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Perry
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owen69 wrote: the crushed real ash seems the best bet,nothing is better than the real thing.
:thumbs:cool:

I wonder what funny looks I'll get if I go to my local preserved steam railway and ask for few grams of ash from their MPD? :shock: I'm up for it, though! :mutley

I can then point out to visitors to my layout that the ash in my ash plant is the real thing, straight from the firebox of a steam loco. :doublethumb

They'll probably think I'm a real saddo who needs to get out more. :shock::mutley:mutley

Perry



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 Posted: Wed Jan 26th, 2011 12:16 pm
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Petermac
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Perry wrote: ....................................................

I can then point out to visitors to my layout that the ash in my ash plant is the real thing, straight from the firebox of a steam loco. :doublethumb

.............................................

I might be inclined to let it cool a little first Perry ...........:roll::roll::mutley:mutley



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 Posted: Wed Jan 26th, 2011 12:24 pm
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Perry
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Very droll! :mutley:mutley:mutley:mutley

Perry



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 Posted: Wed Jan 26th, 2011 12:47 pm
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Perry wrote: I want to partially fill the hopper with some material that looks like ash - or that I can make look like ash. I want to be able to build up a bit of a profile or shape so that it looks as though the skip has dumped the ash onto the heap already in the hopper.

I can't fit a false 'floor' with material already stuck to it, because the hoist rails and cable will be in the way. It needs to be some sort of material that I can pour in, shape, and leave to set. I thought about plaster, but am a little concerned about the amount of heat that it gives off when setting. Another possibility is crushed real ash, set with diluted PVA.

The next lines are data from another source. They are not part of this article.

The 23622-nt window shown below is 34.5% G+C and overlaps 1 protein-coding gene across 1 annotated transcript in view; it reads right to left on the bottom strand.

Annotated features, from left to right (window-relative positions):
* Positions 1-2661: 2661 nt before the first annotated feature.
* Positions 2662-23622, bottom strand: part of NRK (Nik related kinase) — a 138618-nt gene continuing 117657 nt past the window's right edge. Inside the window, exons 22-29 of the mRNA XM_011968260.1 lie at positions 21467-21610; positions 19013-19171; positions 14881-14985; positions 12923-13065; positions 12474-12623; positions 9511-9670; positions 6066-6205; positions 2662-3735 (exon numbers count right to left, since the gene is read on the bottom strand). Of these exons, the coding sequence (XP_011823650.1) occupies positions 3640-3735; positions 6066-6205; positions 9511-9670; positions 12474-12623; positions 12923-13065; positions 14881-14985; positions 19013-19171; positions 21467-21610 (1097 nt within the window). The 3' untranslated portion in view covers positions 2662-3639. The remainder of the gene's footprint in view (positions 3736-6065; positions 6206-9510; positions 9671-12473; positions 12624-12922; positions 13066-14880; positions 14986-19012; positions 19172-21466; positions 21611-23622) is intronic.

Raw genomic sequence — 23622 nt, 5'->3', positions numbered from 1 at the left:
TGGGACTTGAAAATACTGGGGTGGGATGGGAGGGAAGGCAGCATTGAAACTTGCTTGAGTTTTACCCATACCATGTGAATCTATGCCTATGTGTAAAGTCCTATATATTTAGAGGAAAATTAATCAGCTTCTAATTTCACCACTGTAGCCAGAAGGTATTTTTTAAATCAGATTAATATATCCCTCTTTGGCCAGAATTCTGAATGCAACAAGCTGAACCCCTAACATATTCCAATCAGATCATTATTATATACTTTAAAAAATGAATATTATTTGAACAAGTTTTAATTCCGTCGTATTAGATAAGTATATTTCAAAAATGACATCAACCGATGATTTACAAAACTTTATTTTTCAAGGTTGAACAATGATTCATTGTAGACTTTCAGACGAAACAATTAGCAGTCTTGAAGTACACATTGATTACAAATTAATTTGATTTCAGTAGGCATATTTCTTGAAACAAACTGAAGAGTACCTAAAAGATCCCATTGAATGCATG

Does anyone have any other suggestions as to the material I could use, please?

Perry


I'd hazard that Chinchilla Dust would do the job, grey very fine, especially if you sieve out the bigger lumps with a coffee/tea strainer.  What's left over is good for ballast.

If it's not fine enough, then send SWMBO out to the shops [You know,...'Woman! Go out and buy me more tobacco and porter, NOW!] and whizz some up in the food processor........................:mutley


Brave Doofer [She's walking the dog........]



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 Posted: Wed Jan 26th, 2011 01:41 pm
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shunter1
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:twisted: He He, You could always use cat litter, The stuff sold in Liddels supermarkets is a nice light grey.

Maybe Doofer,s suggestion  :shock: send your good lady out for it? :pedal

regards and the best of luck.

Derek

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 Posted: Wed Jan 26th, 2011 01:45 pm
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Perry
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All good suggestions. I'm gravitating towards using real ash at the moment, especially as it's free, :thumbs but please keep the suggestions coming.

Thanks guys.

Perry




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 Posted: Wed Jan 26th, 2011 02:37 pm
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ddolfelin
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You could take up pipe smoking.


I had a friend who wanted to begin smoking.
He started with patches.



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 Posted: Fri Jan 28th, 2011 07:32 am
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Perry
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The first couple of coats of a nice 'concrete' grey were airbrushed on yesterday. It's going to be interesting to try to get this plant to look right. The prototype would have been covered in coal-dust and general grime, but would also have a lot of pale-coloured ash on it, so achieving the right balance of light and dark tones might be tricky.

Perry



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 Posted: Fri Jan 28th, 2011 07:33 am
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phill
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Just walk around the streets you find alot of fag ends on the floor, crush them and there is your ash, simples, :thumbs

Phill

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 Posted: Fri Jan 28th, 2011 04:57 pm
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Michael Thornberry
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Hello Perry,
If you have a coal-fire sieve some of the ash that has fallen through the fire-grate and then you are using the "actual stuff" in miniature. Also good for sprinkling around the general locality. I'm looking forward to seeing the results of your painting-spree,
Kind Regards,
Michael Thornberry.